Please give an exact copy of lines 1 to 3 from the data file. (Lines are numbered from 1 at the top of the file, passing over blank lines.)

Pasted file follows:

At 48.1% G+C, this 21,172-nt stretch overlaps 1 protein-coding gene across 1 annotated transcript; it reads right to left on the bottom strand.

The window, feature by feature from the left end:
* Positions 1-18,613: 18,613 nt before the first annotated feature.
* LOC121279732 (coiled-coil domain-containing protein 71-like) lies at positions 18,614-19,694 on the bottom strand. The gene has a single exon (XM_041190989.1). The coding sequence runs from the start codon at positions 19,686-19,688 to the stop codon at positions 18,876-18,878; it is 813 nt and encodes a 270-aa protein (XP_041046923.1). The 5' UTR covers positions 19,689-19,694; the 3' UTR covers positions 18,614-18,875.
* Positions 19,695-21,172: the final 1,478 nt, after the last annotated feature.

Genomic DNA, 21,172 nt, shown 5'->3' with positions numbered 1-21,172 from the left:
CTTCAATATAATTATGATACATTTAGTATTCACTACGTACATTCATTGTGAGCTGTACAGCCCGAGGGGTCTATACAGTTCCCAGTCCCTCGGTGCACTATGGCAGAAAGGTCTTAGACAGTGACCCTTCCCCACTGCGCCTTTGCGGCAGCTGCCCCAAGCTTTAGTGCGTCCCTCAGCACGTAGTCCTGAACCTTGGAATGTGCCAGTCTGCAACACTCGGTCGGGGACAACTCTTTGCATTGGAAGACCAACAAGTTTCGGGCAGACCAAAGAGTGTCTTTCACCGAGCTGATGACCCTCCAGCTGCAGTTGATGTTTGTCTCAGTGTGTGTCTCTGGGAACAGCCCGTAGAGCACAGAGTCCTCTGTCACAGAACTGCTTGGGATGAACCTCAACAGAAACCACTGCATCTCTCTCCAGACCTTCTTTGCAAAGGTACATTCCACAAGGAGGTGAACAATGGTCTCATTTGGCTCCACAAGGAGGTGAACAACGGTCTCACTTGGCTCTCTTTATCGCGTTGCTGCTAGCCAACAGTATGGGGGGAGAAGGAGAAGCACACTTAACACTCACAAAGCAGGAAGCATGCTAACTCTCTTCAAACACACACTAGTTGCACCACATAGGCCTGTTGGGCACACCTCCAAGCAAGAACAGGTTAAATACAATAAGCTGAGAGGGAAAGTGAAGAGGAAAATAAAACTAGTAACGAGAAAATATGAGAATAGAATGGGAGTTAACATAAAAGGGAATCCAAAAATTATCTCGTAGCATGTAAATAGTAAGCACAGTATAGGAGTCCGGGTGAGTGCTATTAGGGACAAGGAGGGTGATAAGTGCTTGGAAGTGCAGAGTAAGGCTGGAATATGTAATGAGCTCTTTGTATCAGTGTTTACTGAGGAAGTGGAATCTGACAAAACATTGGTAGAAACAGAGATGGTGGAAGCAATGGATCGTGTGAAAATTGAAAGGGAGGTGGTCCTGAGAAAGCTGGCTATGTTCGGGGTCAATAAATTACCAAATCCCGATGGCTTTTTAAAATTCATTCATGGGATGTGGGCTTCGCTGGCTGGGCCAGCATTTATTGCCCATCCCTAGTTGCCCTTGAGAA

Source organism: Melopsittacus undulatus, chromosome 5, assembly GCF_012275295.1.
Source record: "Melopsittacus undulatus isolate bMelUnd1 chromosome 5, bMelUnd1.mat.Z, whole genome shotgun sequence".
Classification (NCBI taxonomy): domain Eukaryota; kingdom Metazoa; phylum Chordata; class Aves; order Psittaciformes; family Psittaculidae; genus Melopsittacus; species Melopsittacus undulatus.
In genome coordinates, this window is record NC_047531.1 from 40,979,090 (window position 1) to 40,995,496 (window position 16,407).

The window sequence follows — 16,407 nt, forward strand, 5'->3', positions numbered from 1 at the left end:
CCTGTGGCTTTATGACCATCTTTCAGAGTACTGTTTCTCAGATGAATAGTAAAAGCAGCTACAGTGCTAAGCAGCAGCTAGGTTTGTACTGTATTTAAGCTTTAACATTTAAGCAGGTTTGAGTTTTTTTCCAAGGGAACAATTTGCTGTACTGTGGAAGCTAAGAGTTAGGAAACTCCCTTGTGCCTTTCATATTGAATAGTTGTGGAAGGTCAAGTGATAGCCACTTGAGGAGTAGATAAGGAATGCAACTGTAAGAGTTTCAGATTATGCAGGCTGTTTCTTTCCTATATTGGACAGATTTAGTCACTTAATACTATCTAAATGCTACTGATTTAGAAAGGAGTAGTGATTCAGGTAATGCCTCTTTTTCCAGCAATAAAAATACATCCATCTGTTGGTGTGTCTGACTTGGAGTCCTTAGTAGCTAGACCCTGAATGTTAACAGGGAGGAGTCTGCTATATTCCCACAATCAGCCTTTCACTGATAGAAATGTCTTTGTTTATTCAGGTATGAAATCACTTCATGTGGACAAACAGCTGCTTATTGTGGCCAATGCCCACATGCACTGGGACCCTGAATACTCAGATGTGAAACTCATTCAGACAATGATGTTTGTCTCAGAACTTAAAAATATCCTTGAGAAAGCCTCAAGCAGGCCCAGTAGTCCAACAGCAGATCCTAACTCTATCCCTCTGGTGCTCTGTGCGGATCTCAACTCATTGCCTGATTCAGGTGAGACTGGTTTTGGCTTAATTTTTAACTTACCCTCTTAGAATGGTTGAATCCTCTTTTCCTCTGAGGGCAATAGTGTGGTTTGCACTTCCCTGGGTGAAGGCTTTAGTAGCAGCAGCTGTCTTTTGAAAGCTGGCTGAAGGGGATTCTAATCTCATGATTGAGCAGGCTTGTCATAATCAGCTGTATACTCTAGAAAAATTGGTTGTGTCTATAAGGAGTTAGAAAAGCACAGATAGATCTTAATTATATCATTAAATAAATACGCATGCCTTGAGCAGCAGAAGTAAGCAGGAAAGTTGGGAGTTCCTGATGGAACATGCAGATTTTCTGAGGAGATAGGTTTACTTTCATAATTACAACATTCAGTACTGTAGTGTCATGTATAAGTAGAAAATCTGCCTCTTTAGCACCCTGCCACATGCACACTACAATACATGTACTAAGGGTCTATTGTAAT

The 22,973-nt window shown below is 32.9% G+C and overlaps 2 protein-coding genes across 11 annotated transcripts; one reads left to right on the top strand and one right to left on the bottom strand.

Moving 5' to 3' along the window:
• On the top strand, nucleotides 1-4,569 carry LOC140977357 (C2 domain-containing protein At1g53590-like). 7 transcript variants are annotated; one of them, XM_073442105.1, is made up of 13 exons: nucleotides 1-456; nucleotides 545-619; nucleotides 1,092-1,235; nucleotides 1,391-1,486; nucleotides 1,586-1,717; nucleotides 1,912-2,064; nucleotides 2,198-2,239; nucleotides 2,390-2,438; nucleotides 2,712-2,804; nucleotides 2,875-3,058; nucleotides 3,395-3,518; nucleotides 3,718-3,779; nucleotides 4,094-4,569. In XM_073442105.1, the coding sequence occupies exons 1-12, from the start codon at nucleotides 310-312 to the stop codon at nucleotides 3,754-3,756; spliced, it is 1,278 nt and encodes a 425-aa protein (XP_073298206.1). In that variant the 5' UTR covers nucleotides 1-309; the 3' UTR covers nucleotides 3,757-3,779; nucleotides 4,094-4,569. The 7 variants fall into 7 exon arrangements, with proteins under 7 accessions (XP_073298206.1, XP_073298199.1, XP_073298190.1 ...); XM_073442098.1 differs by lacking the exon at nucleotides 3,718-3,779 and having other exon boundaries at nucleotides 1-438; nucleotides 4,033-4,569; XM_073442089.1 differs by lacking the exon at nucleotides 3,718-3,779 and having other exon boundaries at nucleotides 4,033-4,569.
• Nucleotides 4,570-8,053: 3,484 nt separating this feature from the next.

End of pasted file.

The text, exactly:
At 48.1% G+C, this 21,172-nt stretch overlaps 1 protein-coding gene across 1 annotated transcript; it reads right to left on the bottom strand.

The window, feature by feature from the left end:
* Positions 1-18,613: 18,613 nt before the first annotated feature.